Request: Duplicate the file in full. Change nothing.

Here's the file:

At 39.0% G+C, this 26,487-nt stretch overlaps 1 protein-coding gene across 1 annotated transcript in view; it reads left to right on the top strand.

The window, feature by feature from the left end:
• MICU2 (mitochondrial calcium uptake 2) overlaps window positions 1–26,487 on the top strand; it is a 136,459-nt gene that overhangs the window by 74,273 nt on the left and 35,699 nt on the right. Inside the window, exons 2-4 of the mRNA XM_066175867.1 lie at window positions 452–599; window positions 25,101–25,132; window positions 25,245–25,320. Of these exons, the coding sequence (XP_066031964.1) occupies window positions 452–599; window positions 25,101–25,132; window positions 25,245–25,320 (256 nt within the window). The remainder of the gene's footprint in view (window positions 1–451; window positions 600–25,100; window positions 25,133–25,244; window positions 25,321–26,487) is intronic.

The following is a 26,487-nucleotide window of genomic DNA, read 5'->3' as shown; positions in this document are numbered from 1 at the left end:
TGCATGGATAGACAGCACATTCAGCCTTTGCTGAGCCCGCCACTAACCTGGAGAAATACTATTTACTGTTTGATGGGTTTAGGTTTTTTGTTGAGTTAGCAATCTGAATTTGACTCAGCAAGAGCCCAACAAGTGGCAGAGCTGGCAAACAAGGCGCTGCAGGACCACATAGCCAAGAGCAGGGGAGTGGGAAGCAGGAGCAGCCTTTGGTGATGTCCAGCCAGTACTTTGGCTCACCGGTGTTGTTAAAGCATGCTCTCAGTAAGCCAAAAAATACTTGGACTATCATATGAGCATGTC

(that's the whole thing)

At 39.0% G+C, this 26,487-nt stretch overlaps 1 protein-coding gene across 1 annotated transcript in view; it reads left to right on the top strand.

The window, feature by feature from the left end:
• MICU2 (mitochondrial calcium uptake 2) overlaps window positions 1–26,487 on the top strand; it is a 136,459-nt gene that overhangs the window by 74,273 nt on the left and 35,699 nt on the right. Inside the window, exons 2-4 of the mRNA XM_066175867.1 lie at window positions 452–599; window positions 25,101–25,132; window positions 25,245–25,320. Of these exons, the coding sequence (XP_066031964.1) occupies window positions 452–599; window positions 25,101–25,132; window positions 25,245–25,320 (256 nt within the window). The remainder of the gene's footprint in view (window positions 1–451; window positions 600–25,100; window positions 25,133–25,244; window positions 25,321–26,487) is intronic.

The following is a 26,487-nucleotide window of genomic DNA, read 5'->3' as shown; positions in this document are numbered from 1 at the left end:
TGCATGGATAGACAGCACATTCAGCCTTTGCTGAGCCCGCCACTAACCTGGAGAAATACTATTTACTGTTTGATGGGTTTAGGTTTTTTGTTGAGTTAGCAATCTGAATTTGACTCAGCAAGAGCCCAACAAGTGGCAGAGCTGGCAAACAAGGCGCTGCAGGACCACATAGCCAAGAGCAGGGGAGTGGGAAGCAGGAGCAGCCTTTGGTGATGTCCAGCCAGTACTTTGGCTCACCGGTGTTGTTAAAGCATGCTCTCAGTAAGCCAAAAAATACTTGGACTATCATATGAGCATGTC